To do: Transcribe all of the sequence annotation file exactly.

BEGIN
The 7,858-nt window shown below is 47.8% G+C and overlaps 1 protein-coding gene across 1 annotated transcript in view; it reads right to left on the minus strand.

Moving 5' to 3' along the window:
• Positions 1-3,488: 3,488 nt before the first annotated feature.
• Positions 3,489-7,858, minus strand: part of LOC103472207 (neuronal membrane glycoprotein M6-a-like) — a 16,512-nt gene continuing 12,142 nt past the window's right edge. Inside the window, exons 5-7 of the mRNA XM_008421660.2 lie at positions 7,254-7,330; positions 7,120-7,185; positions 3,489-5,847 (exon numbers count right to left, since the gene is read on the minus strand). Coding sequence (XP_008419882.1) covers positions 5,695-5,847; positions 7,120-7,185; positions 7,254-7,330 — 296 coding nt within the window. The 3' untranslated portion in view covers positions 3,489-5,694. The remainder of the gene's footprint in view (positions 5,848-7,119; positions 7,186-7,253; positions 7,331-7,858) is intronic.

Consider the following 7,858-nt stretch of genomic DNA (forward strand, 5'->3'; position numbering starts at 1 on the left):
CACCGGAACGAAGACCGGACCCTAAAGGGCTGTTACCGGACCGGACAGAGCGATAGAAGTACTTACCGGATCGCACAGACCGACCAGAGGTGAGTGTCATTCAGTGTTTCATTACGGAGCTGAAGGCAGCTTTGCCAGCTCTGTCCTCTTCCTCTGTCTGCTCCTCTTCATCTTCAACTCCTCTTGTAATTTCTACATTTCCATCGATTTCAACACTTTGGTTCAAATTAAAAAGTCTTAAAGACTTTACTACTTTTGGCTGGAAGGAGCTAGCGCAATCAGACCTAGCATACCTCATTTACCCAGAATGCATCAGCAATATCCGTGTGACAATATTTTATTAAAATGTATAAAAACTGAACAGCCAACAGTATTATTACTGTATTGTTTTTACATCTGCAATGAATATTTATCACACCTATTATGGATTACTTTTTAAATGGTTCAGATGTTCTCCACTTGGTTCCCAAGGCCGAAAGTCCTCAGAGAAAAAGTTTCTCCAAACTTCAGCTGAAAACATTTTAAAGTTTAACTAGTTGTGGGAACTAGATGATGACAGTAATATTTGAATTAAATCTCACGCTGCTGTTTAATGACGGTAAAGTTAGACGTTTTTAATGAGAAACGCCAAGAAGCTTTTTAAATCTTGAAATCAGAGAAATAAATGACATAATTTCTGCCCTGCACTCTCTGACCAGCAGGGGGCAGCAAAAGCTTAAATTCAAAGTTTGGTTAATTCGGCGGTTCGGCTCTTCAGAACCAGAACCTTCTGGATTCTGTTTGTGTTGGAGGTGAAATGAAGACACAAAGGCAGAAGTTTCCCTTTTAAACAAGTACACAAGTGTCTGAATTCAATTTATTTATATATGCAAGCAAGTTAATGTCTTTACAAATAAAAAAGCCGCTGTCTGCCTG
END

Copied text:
The 7,858-nt window shown below is 47.8% G+C and overlaps 1 protein-coding gene across 1 annotated transcript in view; it reads right to left on the minus strand.

Moving 5' to 3' along the window:
• Positions 1-3,488: 3,488 nt before the first annotated feature.
• Positions 3,489-7,858, minus strand: part of LOC103472207 (neuronal membrane glycoprotein M6-a-like) — a 16,512-nt gene continuing 12,142 nt past the window's right edge. Inside the window, exons 5-7 of the mRNA XM_008421660.2 lie at positions 7,254-7,330; positions 7,120-7,185; positions 3,489-5,847 (exon numbers count right to left, since the gene is read on the minus strand). Coding sequence (XP_008419882.1) covers positions 5,695-5,847; positions 7,120-7,185; positions 7,254-7,330 — 296 coding nt within the window. The 3' untranslated portion in view covers positions 3,489-5,694. The remainder of the gene's footprint in view (positions 5,848-7,119; positions 7,186-7,253; positions 7,331-7,858) is intronic.

Consider the following 7,858-nt stretch of genomic DNA (forward strand, 5'->3'; position numbering starts at 1 on the left):
CACCGGAACGAAGACCGGACCCTAAAGGGCTGTTACCGGACCGGACAGAGCGATAGAAGTACTTACCGGATCGCACAGACCGACCAGAGGTGAGTGTCATTCAGTGTTTCATTACGGAGCTGAAGGCAGCTTTGCCAGCTCTGTCCTCTTCCTCTGTCTGCTCCTCTTCATCTTCAACTCCTCTTGTAATTTCTACATTTCCATCGATTTCAACACTTTGGTTCAAATTAAAAAGTCTTAAAGACTTTACTACTTTTGGCTGGAAGGAGCTAGCGCAATCAGACCTAGCATACCTCATTTACCCAGAATGCATCAGCAATATCCGTGTGACAATATTTTATTAAAATGTATAAAAACTGAACAGCCAACAGTATTATTACTGTATTGTTTTTACATCTGCAATGAATATTTATCACACCTATTATGGATTACTTTTTAAATGGTTCAGATGTTCTCCACTTGGTTCCCAAGGCCGAAAGTCCTCAGAGAAAAAGTTTCTCCAAACTTCAGCTGAAAACATTTTAAAGTTTAACTAGTTGTGGGAACTAGATGATGACAGTAATATTTGAATTAAATCTCACGCTGCTGTTTAATGACGGTAAAGTTAGACGTTTTTAATGAGAAACGCCAAGAAGCTTTTTAAATCTTGAAATCAGAGAAATAAATGACATAATTTCTGCCCTGCACTCTCTGACCAGCAGGGGGCAGCAAAAGCTTAAATTCAAAGTTTGGTTAATTCGGCGGTTCGGCTCTTCAGAACCAGAACCTTCTGGATTCTGTTTGTGTTGGAGGTGAAATGAAGACACAAAGGCAGAAGTTTCCCTTTTAAACAAGTACACAAGTGTCTGAATTCAATTTATTTATATATGCAAGCAAGTTAATGTCTTTACAAATAAAAAAGCCGCTGTCTGCCTG